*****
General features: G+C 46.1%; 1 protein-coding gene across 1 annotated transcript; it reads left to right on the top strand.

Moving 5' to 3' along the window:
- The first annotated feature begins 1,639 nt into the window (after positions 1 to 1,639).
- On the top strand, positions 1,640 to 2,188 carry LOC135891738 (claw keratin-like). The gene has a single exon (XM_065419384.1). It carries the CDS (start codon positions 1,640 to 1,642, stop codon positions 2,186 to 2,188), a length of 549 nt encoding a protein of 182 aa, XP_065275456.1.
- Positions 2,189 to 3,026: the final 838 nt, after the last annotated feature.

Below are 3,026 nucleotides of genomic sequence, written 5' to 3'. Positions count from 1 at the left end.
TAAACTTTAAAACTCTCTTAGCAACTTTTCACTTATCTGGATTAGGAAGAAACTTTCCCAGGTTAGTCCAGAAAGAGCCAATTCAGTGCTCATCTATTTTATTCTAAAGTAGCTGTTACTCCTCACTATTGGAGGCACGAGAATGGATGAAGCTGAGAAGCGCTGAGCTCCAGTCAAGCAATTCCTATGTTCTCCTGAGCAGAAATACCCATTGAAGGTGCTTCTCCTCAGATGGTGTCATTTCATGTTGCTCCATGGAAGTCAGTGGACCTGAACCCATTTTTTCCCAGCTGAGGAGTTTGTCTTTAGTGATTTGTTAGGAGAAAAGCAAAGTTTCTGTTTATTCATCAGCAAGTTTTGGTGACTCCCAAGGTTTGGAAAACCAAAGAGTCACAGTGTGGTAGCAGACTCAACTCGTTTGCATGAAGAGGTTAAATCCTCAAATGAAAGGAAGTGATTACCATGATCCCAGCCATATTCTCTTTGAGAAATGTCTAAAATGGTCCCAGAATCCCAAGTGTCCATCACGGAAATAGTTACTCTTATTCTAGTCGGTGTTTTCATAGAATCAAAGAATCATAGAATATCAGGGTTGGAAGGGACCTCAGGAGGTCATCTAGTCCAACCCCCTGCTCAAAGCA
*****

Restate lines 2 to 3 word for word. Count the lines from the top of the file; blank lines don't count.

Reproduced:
Moving 5' to 3' along the window:
- The first annotated feature begins 1,639 nt into the window (after positions 1 to 1,639).